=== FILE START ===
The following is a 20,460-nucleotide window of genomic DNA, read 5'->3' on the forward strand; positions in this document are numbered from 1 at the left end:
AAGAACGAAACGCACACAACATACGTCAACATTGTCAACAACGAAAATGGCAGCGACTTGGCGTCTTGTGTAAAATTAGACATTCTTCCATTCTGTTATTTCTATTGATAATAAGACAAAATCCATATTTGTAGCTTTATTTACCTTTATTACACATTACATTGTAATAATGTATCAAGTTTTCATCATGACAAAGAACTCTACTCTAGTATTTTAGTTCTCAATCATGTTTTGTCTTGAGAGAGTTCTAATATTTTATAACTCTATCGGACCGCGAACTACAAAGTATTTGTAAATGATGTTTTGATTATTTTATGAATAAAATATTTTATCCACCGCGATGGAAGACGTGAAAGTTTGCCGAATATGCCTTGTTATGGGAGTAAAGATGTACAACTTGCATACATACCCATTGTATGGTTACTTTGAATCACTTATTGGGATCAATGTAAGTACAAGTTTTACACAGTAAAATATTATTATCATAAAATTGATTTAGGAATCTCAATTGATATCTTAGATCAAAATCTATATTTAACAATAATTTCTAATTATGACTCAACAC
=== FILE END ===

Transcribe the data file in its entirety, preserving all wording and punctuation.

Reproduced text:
The following is a 20,460-nucleotide window of genomic DNA, read 5'->3' on the forward strand; positions in this document are numbered from 1 at the left end:
AAGAACGAAACGCACACAACATACGTCAACATTGTCAACAACGAAAATGGCAGCGACTTGGCGTCTTGTGTAAAATTAGACATTCTTCCATTCTGTTATTTCTATTGATAATAAGACAAAATCCATATTTGTAGCTTTATTTACCTTTATTACACATTACATTGTAATAATGTATCAAGTTTTCATCATGACAAAGAACTCTACTCTAGTATTTTAGTTCTCAATCATGTTTTGTCTTGAGAGAGTTCTAATATTTTATAACTCTATCGGACCGCGAACTACAAAGTATTTGTAAATGATGTTTTGATTATTTTATGAATAAAATATTTTATCCACCGCGATGGAAGACGTGAAAGTTTGCCGAATATGCCTTGTTATGGGAGTAAAGATGTACAACTTGCATACATACCCATTGTATGGTTACTTTGAATCACTTATTGGGATCAATGTAAGTACAAGTTTTACACAGTAAAATATTATTATCATAAAATTGATTTAGGAATCTCAATTGATATCTTAGATCAAAATCTATATTTAACAATAATTTCTAATTATGACTCAACAC